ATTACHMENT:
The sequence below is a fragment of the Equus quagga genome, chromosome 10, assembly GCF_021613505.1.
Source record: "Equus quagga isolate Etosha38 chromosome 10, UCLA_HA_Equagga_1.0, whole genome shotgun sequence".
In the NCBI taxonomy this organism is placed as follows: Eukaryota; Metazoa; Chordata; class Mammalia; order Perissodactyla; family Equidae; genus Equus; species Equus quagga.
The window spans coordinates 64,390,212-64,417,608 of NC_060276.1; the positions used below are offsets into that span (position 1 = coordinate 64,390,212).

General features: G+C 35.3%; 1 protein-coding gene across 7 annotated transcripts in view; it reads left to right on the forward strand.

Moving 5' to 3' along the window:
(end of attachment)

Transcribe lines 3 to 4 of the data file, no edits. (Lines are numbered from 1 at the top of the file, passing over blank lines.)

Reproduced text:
In the NCBI taxonomy this organism is placed as follows: Eukaryota; Metazoa; Chordata; class Mammalia; order Perissodactyla; family Equidae; genus Equus; species Equus quagga.
The window spans coordinates 64,390,212-64,417,608 of NC_060276.1; the positions used below are offsets into that span (position 1 = coordinate 64,390,212).